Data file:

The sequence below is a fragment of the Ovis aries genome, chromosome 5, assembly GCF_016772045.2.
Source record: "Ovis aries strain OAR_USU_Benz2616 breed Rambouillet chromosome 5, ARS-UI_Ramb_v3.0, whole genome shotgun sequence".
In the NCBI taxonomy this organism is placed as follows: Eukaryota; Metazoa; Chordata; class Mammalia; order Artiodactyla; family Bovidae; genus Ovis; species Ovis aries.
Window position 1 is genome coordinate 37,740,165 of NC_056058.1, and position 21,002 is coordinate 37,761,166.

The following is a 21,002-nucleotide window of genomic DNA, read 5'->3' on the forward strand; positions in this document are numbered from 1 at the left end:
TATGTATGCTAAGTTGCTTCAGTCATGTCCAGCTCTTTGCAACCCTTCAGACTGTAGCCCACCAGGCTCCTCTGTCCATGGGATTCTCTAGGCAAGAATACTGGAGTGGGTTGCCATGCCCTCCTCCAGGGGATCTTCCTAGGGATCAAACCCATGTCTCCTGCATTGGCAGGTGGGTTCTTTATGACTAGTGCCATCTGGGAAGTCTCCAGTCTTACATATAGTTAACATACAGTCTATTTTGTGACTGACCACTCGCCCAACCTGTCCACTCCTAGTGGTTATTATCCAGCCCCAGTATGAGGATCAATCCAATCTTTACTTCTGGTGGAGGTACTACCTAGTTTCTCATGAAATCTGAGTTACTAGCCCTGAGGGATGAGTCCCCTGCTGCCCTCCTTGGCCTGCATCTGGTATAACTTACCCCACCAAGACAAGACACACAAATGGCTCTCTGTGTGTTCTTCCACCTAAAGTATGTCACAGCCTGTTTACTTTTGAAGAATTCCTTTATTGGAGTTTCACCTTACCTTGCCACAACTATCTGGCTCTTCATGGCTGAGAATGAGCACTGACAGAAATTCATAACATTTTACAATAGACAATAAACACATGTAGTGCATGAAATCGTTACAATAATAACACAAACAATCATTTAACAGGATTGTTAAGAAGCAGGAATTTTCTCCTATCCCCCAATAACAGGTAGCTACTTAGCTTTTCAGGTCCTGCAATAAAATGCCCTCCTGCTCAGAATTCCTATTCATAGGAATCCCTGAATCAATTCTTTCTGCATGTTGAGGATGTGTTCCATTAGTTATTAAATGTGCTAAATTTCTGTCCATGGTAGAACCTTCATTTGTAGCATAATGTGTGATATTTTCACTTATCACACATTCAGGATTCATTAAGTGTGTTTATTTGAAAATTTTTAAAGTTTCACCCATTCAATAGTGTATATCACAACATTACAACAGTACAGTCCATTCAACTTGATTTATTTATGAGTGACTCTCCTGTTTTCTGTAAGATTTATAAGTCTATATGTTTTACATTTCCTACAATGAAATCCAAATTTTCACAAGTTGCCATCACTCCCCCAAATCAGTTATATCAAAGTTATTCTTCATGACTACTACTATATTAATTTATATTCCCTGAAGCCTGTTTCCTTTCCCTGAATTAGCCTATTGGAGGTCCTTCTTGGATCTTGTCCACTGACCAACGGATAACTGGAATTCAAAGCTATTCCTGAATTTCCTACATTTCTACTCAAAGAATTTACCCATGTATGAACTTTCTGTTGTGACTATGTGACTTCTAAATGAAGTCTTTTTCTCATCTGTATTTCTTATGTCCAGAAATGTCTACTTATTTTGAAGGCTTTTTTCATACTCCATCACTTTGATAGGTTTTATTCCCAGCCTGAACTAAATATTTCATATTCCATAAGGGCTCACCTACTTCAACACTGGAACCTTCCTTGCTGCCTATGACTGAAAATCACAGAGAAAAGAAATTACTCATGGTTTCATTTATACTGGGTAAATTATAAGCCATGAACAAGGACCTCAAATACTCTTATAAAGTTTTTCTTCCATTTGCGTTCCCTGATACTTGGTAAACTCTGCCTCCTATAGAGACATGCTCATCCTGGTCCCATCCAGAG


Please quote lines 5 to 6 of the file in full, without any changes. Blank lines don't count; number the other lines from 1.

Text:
The following is a 21,002-nucleotide window of genomic DNA, read 5'->3' on the forward strand; positions in this document are numbered from 1 at the left end:
TATGTATGCTAAGTTGCTTCAGTCATGTCCAGCTCTTTGCAACCCTTCAGACTGTAGCCCACCAGGCTCCTCTGTCCATGGGATTCTCTAGGCAAGAATACTGGAGTGGGTTGCCATGCCCTCCTCCAGGGGATCTTCCTAGGGATCAAACCCATGTCTCCTGCATTGGCAGGTGGGTTCTTTATGACTAGTGCCATCTGGGAAGTCTCCAGTCTTACATATAGTTAACATACAGTCTATTTTGTGACTGACCACTCGCCCAACCTGTCCACTCCTAGTGGTTATTATCCAGCCCCAGTATGAGGATCAATCCAATCTTTACTTCTGGTGGAGGTACTACCTAGTTTCTCATGAAATCTGAGTTACTAGCCCTGAGGGATGAGTCCCCTGCTGCCCTCCTTGGCCTGCATCTGGTATAACTTACCCCACCAAGACAAGACACACAAATGGCTCTCTGTGTGTTCTTCCACCTAAAGTATGTCACAGCCTGTTTACTTTTGAAGAATTCCTTTATTGGAGTTTCACCTTACCTTGCCACAACTATCTGGCTCTTCATGGCTGAGAATGAGCACTGACAGAAATTCATAACATTTTACAATAGACAATAAACACATGTAGTGCATGAAATCGTTACAATAATAACACAAACAATCATTTAACAGGATTGTTAAGAAGCAGGAATTTTCTCCTATCCCCCAATAACAGGTAGCTACTTAGCTTTTCAGGTCCTGCAATAAAATGCCCTCCTGCTCAGAATTCCTATTCATAGGAATCCCTGAATCAATTCTTTCTGCATGTTGAGGATGTGTTCCATTAGTTATTAAATGTGCTAAATTTCTGTCCATGGTAGAACCTTCATTTGTAGCATAATGTGTGATATTTTCACTTATCACACATTCAGGATTCATTAAGTGTGTTTATTTGAAAATTTTTAAAGTTTCACCCATTCAATAGTGTATATCACAACATTACAACAGTACAGTCCATTCAACTTGATTTATTTATGAGTGACTCTCCTGTTTTCTGTAAGATTTATAAGTCTATATGTTTTACATTTCCTACAATGAAATCCAAATTTTCACAAGTTGCCATCACTCCCCCAAATCAGTTATATCAAAGTTATTCTTCATGACTACTACTATATTAATTTATATTCCCTGAAGCCTGTTTCCTTTCCCTGAATTAGCCTATTGGAGGTCCTTCTTGGATCTTGTCCACTGACCAACGGATAACTGGAATTCAAAGCTATTCCTGAATTTCCTACATTTCTACTCAAAGAATTTACCCATGTATGAACTTTCTGTTGTGACTATGTGACTTCTAAATGAAGTCTTTTTCTCATCTGTATTTCTTATGTCCAGAAATGTCTACTTATTTTGAAGGCTTTTTTCATACTCCATCACTTTGATAGGTTTTATTCCCAGCCTGAACTAAATATTTCATATTCCATAAGGGCTCACCTACTTCAACACTGGAACCTTCCTTGCTGCCTATGACTGAAAATCACAGAGAAAAGAAATTACTCATGGTTTCATTTATACTGGGTAAATTATAAGCCATGAACAAGGACCTCAAATACTCTTATAAAGTTTTTCTTCCATTTGCGTTCCCTGATACTTGGTAAACTCTGCCTCCTATAGAGACATGCTCATCCTGGTCCCATCCAGAG